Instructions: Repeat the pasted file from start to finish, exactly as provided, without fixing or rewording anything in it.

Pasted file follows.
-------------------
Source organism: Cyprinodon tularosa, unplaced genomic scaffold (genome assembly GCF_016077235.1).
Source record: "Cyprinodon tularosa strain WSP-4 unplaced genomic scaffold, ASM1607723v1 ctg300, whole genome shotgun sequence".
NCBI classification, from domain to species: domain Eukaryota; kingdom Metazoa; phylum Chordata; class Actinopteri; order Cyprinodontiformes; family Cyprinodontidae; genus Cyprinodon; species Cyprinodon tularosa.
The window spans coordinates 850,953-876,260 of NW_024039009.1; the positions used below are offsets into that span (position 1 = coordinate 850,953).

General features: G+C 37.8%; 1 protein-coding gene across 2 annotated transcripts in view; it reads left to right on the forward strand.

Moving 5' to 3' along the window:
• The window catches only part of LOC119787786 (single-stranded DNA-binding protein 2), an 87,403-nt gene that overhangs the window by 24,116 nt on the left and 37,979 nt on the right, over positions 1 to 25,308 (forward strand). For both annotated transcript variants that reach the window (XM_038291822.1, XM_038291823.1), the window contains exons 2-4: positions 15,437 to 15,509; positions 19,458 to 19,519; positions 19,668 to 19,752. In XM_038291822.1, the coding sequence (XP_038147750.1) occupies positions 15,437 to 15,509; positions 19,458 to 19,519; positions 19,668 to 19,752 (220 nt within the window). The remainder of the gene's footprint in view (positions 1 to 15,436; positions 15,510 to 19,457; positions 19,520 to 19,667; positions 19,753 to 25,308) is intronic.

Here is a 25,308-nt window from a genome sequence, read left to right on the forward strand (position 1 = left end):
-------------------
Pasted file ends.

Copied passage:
Source organism: Cyprinodon tularosa, unplaced genomic scaffold (genome assembly GCF_016077235.1).
Source record: "Cyprinodon tularosa strain WSP-4 unplaced genomic scaffold, ASM1607723v1 ctg300, whole genome shotgun sequence".
NCBI classification, from domain to species: domain Eukaryota; kingdom Metazoa; phylum Chordata; class Actinopteri; order Cyprinodontiformes; family Cyprinodontidae; genus Cyprinodon; species Cyprinodon tularosa.
The window spans coordinates 850,953-876,260 of NW_024039009.1; the positions used below are offsets into that span (position 1 = coordinate 850,953).

General features: G+C 37.8%; 1 protein-coding gene across 2 annotated transcripts in view; it reads left to right on the forward strand.

Moving 5' to 3' along the window:
• The window catches only part of LOC119787786 (single-stranded DNA-binding protein 2), an 87,403-nt gene that overhangs the window by 24,116 nt on the left and 37,979 nt on the right, over positions 1 to 25,308 (forward strand). For both annotated transcript variants that reach the window (XM_038291822.1, XM_038291823.1), the window contains exons 2-4: positions 15,437 to 15,509; positions 19,458 to 19,519; positions 19,668 to 19,752. In XM_038291822.1, the coding sequence (XP_038147750.1) occupies positions 15,437 to 15,509; positions 19,458 to 19,519; positions 19,668 to 19,752 (220 nt within the window). The remainder of the gene's footprint in view (positions 1 to 15,436; positions 15,510 to 19,457; positions 19,520 to 19,667; positions 19,753 to 25,308) is intronic.

Here is a 25,308-nt window from a genome sequence, read left to right on the forward strand (position 1 = left end):